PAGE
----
The rhetoric between Hillary Clinton and Bernie Sanders is starting to heat up with each candidate now mentioning the other by name with some direct criticism. Clearly Sanders is not ready to give Clinton a pass on her email issues as was suggested during and after the first Democratic debate. Likewise, Hillary Clinton has taken to addressing the way Sanders accused her of “shouting” about gun control at the first debate as a sexist statement against her.

Report from the Wall Street Journal:

Sen. Sanders of Vermont, in an interview with The Wall Street Journal on Wednesday, also said the federal investigation of the security surrounding Mrs. Clinton’s private email account is appropriate.

In the Democratic debate last month, Mr. Sanders said voters were “sick and tired” of the focus on Mrs. Clinton’s “damn emails.” Afterward, many Democrats and political analysts said that he had appeared to dismiss her use of a private email account and server in her four years as secretary of state.

Mr. Sanders rejected that assessment on Wednesday. If her email practices foiled public-records requests or compromised classified information, those are “valid questions,” Mr. Sanders said.

Mr. Sanders’s pointed comments mark a turning point in what has been a polite Democratic contest. When he entered the race in the spring, Mr. Sanders barely mentioned Mrs. Clinton by name. When he did, it was merely to spell out plain-vanilla differences over policy.

The question will be whether Sanders takes a similar tone at the next Democratic debate coming up on November 14. Will he again avoid this line of criticism in public or will he actually try to explore the topic and force Hillary to address it more deeply in a debate environment? That will tell us how serious he is in trying to gain ground on this issue.

Another report on this topic from Slate:

On Oct. 23, Hillary Clinton opened a new front against Sen. Bernie Sanders: She framed him as a sexist. Clinton took a phrase Sanders had routinely used in talking about gun violence—that “shouting” wouldn’t solve the problem—and suggested that he had aimed it at her because “when women talk, some people think we’re shouting.”

Several journalists called out Clinton for this smear. But she refuses to withdraw it. Instead, her campaign officials and supporters have escalated the attack. And now, Clinton is adding a new dimension to the controversy: race.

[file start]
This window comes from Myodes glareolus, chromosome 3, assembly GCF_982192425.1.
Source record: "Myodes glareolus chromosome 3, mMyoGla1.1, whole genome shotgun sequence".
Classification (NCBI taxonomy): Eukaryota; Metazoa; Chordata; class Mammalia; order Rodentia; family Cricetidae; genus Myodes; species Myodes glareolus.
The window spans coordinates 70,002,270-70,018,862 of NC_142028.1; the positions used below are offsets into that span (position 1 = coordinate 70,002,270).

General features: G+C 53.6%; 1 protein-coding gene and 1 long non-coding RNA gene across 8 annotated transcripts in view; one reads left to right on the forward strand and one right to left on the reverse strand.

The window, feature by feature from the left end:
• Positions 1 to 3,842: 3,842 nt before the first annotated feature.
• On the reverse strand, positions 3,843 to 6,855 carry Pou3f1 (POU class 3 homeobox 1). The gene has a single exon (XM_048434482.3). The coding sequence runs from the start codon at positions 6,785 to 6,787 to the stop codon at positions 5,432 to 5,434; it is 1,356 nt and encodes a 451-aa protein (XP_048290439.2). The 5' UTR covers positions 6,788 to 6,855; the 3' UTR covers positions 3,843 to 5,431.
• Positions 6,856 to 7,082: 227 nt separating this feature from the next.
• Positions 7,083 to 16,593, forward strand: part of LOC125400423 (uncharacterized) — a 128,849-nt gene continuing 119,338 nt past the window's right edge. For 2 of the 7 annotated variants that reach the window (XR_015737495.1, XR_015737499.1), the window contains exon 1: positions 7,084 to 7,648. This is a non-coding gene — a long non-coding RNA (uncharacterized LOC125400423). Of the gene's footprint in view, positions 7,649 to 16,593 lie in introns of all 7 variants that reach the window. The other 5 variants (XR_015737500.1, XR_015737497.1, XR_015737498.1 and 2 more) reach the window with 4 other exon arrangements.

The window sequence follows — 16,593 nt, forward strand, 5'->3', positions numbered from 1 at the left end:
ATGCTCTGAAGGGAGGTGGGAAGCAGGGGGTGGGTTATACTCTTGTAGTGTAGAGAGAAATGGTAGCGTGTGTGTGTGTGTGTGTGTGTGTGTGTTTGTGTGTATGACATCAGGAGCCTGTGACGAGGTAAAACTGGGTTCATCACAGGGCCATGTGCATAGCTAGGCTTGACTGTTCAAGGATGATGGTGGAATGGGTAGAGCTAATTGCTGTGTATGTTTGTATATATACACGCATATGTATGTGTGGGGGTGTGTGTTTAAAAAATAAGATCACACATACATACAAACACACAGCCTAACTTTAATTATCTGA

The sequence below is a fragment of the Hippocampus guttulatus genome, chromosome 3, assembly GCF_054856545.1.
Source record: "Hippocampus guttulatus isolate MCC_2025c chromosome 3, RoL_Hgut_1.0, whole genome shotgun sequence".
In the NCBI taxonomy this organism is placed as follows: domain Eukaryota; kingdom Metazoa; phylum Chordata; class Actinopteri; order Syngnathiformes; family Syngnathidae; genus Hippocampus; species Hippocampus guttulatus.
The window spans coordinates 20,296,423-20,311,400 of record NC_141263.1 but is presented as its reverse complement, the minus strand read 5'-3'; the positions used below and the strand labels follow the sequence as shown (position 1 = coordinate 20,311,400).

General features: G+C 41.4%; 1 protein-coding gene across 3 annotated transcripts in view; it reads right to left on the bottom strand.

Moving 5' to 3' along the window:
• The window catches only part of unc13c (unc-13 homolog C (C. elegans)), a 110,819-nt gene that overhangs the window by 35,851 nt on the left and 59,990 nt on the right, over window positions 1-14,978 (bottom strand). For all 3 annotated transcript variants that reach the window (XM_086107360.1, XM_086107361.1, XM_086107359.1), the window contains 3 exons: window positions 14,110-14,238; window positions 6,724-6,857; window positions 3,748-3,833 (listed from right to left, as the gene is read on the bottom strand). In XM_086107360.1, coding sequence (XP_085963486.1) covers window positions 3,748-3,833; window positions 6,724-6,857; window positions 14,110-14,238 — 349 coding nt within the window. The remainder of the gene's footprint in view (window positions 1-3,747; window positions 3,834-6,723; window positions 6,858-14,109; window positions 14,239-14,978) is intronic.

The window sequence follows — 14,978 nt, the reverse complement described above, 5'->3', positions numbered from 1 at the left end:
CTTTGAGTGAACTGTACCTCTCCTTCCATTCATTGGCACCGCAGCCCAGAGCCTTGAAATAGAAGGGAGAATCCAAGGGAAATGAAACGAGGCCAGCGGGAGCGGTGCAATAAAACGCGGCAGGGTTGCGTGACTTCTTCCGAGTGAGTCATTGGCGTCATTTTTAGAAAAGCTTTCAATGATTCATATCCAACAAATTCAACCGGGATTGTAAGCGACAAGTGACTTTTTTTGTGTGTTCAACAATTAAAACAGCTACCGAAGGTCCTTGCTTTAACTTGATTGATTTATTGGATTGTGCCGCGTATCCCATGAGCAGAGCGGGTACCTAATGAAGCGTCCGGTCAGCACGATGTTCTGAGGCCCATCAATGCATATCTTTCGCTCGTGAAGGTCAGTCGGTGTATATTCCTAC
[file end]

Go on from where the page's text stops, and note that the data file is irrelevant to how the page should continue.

Some feminists applauded Clinton’s initial zinger. “Hillary Baits Bernie Beautifully,” said a headline in Salon. Another article accused Sanders of “old-fashioned tone policing and dogwhistling about women’s shrillness.” On Oct. 27, Stephanie Schriock, the president of Emily’s List, conceded that Sanders hadn’t singled out Clinton. But Schriock insisted that Sanders “was referring to a lot of folks who have been very adamant about [guns] and a lot of women who have been leading the fight on gun violence across the country. And I do think that is disrespectful.”

The next day, Clinton sat down for an interview in New Hampshire. Josh McElveen of WMUR asked her about Sanders: “Do you believe that he’s attacking you based solely on your gender?” Clinton replied: “When I heard him say that people should stop shouting about guns, I didn’t think I was shouting. I thought I was making a very strong case. … And I’m not going to be silenced.” McElveen followed up: “But as far as the implication that Bernie Sanders is sexist—you wouldn’t go that far?” Clinton shrugged, smiled, and sidestepped the question. “I said what I had to say about it,” she concluded.

In other words, Clinton is trying to imply that Sanders was indeed treating her unfairly due to her gender without overplaying her hand. I think the line of attack here is one of painting Sanders, despite his progressive credentials, as just another “old white guy” who has old-timey views about how to communicate and speak to women. In other words, Hillary is the fresher face for the party as opposed to crank from Vermont. She has to walk that line carefully and so far she appears to be doing it.

Again, the next debate will give us another idea of how things have progressed since the first debate.


  1. This post suggests that (a) Sanders changed his mind, and that he (b) volunteered the statement. I can’t get the transcript, since I am not a WSJ subscriber, but Mediaite says that the question to him was not asking about any supposed change of mind. It was (a) “whether he was dismissing the controversy ALTOGETHER,” and (b) whether the investigation should be stopped. And then, WSJ editorialized his response to mean something completely different from what he actually said.